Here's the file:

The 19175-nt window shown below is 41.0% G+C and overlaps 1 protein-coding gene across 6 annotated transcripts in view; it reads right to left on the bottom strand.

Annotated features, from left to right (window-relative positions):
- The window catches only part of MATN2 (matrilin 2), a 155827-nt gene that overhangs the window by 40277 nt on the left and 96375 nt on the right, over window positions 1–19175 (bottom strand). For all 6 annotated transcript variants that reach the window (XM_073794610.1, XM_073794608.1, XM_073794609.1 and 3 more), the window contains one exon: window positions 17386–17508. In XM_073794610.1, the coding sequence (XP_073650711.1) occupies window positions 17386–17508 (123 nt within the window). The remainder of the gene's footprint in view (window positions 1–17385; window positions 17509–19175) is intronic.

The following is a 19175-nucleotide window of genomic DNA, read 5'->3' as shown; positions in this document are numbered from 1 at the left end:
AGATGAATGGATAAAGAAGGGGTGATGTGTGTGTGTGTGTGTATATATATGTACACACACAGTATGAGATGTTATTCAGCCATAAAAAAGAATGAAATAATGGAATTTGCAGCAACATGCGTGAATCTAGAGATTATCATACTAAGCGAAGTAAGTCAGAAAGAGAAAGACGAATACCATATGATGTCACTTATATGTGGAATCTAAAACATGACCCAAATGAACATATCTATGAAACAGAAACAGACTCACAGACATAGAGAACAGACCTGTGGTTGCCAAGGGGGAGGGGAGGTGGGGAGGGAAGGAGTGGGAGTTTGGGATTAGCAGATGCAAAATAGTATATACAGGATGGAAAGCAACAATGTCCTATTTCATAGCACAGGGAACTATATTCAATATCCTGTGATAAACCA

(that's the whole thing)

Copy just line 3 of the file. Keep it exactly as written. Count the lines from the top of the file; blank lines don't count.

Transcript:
- The window catches only part of MATN2 (matrilin 2), a 155827-nt gene that overhangs the window by 40277 nt on the left and 96375 nt on the right, over window positions 1–19175 (bottom strand). For all 6 annotated transcript variants that reach the window (XM_073794610.1, XM_073794608.1, XM_073794609.1 and 3 more), the window contains one exon: window positions 17386–17508. In XM_073794610.1, the coding sequence (XP_073650711.1) occupies window positions 17386–17508 (123 nt within the window). The remainder of the gene's footprint in view (window positions 1–17385; window positions 17509–19175) is intronic.